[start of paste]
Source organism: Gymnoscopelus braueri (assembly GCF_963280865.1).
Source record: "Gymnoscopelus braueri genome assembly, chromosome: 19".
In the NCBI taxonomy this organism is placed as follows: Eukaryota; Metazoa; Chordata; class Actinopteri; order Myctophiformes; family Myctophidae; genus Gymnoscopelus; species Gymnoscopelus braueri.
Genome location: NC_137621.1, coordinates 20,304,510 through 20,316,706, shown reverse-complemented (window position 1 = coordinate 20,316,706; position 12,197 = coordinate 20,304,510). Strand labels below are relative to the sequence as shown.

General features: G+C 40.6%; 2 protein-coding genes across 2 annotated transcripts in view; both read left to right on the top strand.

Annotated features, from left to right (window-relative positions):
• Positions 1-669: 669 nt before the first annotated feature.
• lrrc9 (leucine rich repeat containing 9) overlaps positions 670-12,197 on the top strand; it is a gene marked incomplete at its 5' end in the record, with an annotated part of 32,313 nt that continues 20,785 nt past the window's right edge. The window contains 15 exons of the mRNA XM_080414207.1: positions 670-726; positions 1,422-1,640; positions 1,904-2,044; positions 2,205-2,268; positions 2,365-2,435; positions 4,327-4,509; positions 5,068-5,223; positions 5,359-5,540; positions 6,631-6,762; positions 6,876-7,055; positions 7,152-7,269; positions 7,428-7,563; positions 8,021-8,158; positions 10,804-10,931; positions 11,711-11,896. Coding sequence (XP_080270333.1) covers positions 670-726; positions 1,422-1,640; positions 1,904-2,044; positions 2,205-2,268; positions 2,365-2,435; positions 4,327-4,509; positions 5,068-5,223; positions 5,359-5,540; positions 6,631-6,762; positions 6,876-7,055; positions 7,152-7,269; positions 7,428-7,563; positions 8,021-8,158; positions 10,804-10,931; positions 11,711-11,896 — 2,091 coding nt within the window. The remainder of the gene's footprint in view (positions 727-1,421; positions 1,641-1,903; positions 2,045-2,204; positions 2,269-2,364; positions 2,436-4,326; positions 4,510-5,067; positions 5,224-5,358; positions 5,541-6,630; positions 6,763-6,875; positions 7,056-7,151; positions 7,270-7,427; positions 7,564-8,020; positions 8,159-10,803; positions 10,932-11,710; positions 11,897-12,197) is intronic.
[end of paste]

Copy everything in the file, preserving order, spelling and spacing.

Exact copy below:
Source organism: Gymnoscopelus braueri (assembly GCF_963280865.1).
Source record: "Gymnoscopelus braueri genome assembly, chromosome: 19".
In the NCBI taxonomy this organism is placed as follows: Eukaryota; Metazoa; Chordata; class Actinopteri; order Myctophiformes; family Myctophidae; genus Gymnoscopelus; species Gymnoscopelus braueri.
Genome location: NC_137621.1, coordinates 20,304,510 through 20,316,706, shown reverse-complemented (window position 1 = coordinate 20,316,706; position 12,197 = coordinate 20,304,510). Strand labels below are relative to the sequence as shown.

General features: G+C 40.6%; 2 protein-coding genes across 2 annotated transcripts in view; both read left to right on the top strand.

Annotated features, from left to right (window-relative positions):
• Positions 1-669: 669 nt before the first annotated feature.
• lrrc9 (leucine rich repeat containing 9) overlaps positions 670-12,197 on the top strand; it is a gene marked incomplete at its 5' end in the record, with an annotated part of 32,313 nt that continues 20,785 nt past the window's right edge. The window contains 15 exons of the mRNA XM_080414207.1: positions 670-726; positions 1,422-1,640; positions 1,904-2,044; positions 2,205-2,268; positions 2,365-2,435; positions 4,327-4,509; positions 5,068-5,223; positions 5,359-5,540; positions 6,631-6,762; positions 6,876-7,055; positions 7,152-7,269; positions 7,428-7,563; positions 8,021-8,158; positions 10,804-10,931; positions 11,711-11,896. Coding sequence (XP_080270333.1) covers positions 670-726; positions 1,422-1,640; positions 1,904-2,044; positions 2,205-2,268; positions 2,365-2,435; positions 4,327-4,509; positions 5,068-5,223; positions 5,359-5,540; positions 6,631-6,762; positions 6,876-7,055; positions 7,152-7,269; positions 7,428-7,563; positions 8,021-8,158; positions 10,804-10,931; positions 11,711-11,896 — 2,091 coding nt within the window. The remainder of the gene's footprint in view (positions 727-1,421; positions 1,641-1,903; positions 2,045-2,204; positions 2,269-2,364; positions 2,436-4,326; positions 4,510-5,067; positions 5,224-5,358; positions 5,541-6,630; positions 6,763-6,875; positions 7,056-7,151; positions 7,270-7,427; positions 7,564-8,020; positions 8,159-10,803; positions 10,932-11,710; positions 11,897-12,197) is intronic.